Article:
Thursday, March 24, 2005


By William Fisher

Despite a rising chorus of criticism from journalists and media critics, the Bush Administration shows no sign of abandoning its distribution of taxpayer-funded ‘news’ to U.S. newspapers, radio and television stations.

Free press advocates are up in arms about what they see as the covert dissemination of propaganda by government agencies. For example:

Seeking to build support among black families for its education reform law, the Bush administration paid a prominent black pundit, Armstrong Williams, $240,000 to promote the law on his nationally syndicated television show and through his newspaper column and to urge other black journalists to do the same. Two other journalists, Maggie Gallagher and Michael McManus, have also been accused of receiving money to endorse Bush administration programs.

Since 2001, the Army and Air Force Hometown News Service has fielded 40 reporters, producers and public affairs specialists to create ‘good military news’ to be beamed to home audiences via local news stations. The service's "good news" segments have reportedly reached 41 million Americans via local newscasts, in most cases, without the station acknowledging their source.

More than 20 different federal agencies used taxpayer funds to produce television news segments promoting Bush administration policies. These "video news releases," or VNRs, were broadcast on hundreds of local news programs without disclosing their source.

And the Pentagon will soon have its own TV outlet. The Pentagon Channel will be available to Americans via every satellite and cable operator. The Free Press organization says “This is just one piece in the array of Pentagon propaganda designed to infiltrate the U.S. news system.”

Regarding the VNRs, President Bush said the government's practice of sending ‘packaged news stories’ to local television stations was legal and he has no plans to cease it.

His defense of the packages, which are designed to look like television news segments, came after the Government Accountability Office (GAO), a Congressional watchdog agency, called them a form of covert propaganda.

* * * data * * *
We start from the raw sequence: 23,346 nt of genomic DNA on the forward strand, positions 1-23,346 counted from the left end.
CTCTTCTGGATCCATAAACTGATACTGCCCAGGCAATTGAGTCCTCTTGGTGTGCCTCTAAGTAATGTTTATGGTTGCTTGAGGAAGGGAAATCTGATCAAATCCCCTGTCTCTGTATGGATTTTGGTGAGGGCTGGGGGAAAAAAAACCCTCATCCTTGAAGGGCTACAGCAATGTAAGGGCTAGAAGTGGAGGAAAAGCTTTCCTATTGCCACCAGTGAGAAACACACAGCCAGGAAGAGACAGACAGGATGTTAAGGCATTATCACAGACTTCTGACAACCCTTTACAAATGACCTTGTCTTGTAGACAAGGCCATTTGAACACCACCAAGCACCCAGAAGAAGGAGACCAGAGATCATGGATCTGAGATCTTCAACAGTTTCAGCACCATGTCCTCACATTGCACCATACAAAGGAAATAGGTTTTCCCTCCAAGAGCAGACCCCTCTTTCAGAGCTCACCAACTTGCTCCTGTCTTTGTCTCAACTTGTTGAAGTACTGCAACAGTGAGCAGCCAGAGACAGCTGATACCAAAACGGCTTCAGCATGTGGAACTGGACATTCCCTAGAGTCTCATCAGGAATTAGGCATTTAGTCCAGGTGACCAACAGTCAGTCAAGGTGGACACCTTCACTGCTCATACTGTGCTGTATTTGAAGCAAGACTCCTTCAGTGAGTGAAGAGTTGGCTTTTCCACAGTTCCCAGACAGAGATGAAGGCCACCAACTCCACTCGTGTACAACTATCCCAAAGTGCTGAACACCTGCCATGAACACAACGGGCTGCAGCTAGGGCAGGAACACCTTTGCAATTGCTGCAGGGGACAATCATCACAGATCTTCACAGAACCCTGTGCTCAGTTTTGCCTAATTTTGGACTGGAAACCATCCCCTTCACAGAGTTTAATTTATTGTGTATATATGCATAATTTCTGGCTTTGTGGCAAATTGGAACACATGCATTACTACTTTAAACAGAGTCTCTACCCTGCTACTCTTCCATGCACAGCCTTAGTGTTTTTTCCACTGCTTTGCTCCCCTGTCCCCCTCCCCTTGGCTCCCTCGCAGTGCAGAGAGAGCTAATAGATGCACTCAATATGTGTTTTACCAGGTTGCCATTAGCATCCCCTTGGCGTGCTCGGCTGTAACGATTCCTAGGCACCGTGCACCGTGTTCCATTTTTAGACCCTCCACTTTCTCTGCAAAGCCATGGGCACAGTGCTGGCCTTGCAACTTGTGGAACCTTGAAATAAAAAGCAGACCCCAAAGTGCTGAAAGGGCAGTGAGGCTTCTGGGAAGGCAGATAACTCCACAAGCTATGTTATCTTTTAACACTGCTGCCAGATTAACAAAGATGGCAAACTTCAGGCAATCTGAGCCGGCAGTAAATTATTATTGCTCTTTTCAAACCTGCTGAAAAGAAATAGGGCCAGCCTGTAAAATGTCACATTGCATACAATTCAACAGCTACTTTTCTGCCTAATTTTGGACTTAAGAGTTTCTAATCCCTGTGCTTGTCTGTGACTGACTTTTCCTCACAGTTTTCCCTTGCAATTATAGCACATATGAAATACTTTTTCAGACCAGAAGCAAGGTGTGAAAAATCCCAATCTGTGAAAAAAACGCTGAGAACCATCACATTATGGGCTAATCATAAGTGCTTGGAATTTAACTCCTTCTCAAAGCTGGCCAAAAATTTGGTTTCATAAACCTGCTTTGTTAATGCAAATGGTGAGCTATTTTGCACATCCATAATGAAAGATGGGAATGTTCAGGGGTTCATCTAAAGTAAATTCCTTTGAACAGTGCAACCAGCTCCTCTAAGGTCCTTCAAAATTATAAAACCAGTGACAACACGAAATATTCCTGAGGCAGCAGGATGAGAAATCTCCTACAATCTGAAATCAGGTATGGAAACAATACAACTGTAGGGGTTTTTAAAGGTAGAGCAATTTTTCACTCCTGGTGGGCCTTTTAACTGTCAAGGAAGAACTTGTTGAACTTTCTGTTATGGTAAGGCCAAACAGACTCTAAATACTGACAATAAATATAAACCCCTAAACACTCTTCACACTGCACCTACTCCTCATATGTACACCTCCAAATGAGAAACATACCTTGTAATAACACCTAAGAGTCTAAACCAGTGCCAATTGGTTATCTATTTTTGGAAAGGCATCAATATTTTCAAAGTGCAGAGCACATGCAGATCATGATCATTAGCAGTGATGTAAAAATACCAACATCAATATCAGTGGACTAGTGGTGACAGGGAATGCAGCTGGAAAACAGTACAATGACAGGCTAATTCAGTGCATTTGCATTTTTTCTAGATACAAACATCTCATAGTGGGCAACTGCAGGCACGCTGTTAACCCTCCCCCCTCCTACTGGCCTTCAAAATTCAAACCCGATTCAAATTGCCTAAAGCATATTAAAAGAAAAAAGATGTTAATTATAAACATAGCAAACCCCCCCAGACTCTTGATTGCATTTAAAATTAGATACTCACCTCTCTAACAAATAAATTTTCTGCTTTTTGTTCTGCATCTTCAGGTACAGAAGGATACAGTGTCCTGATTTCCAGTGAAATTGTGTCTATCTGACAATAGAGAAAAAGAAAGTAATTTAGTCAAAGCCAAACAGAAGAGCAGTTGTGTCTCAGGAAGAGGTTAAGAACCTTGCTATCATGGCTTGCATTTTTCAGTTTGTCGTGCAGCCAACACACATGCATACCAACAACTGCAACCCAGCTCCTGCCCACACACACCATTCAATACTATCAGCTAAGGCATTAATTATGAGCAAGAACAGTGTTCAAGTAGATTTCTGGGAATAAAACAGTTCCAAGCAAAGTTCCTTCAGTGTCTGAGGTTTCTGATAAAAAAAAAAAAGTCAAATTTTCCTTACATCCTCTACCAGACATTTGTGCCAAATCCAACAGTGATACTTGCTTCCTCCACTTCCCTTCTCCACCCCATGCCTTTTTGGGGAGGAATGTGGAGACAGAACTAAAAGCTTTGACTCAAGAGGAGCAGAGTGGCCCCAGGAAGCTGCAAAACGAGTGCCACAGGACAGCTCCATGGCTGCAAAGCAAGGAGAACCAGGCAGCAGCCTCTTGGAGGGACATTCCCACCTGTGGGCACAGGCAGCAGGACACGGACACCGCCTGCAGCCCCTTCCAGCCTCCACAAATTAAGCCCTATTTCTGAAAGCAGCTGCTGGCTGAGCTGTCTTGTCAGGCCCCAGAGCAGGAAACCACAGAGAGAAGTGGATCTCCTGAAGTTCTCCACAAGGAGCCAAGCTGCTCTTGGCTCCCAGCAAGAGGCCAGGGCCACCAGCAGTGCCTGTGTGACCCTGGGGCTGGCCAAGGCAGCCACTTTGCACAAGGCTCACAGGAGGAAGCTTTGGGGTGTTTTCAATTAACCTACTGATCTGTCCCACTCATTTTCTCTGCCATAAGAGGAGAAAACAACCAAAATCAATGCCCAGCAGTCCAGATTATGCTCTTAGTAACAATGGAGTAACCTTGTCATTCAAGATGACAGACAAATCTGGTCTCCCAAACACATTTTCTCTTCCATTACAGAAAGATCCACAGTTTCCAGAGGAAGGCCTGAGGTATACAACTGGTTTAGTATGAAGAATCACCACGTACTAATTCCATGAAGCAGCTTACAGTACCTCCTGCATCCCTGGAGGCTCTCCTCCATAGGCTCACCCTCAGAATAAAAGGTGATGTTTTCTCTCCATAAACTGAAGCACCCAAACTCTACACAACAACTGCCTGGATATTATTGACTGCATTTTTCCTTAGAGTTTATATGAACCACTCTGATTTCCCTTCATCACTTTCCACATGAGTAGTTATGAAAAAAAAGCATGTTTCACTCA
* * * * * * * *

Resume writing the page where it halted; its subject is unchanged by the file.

But the Bush Administration said, “Executive Branch agencies are not bound by GAO's legal advice” but should be guided by the views of the Department of Justice’s Office of Legal Counsel (OLC), part of the Executive Branch.

The GAO said that publications that are "misleading as to their origin and reasonably constitute 'propaganda' within the common understanding of that term" qualify as forbidden "covert propaganda." GAO’s definition of propaganda included “Covert attempts to mold opinion through the undisclosed use of third parties."

Last week, two influential media advocacy groups, Free Press and the Center for Media and Democracy, filed a complaint with the Federal Communications Commission (FCC) urging Chairman Kevin J. Martin to investigate broadcasters who distribute government-sponsored news reports without identifying their source.

Nearly 40,000 concerned citizens have already signed a petition circulated by the two groups last week calling on the FCC, Congress and local broadcasters to "stop fake news", the organizations reported.

Free Press is a nonpartisan organization working to increase informed public participation in media policy and promote more public-interest-oriented media. The Center for Media and Democracy publishes PR Watch, a newsletter that investigates the public relations industry and other professional propagandists.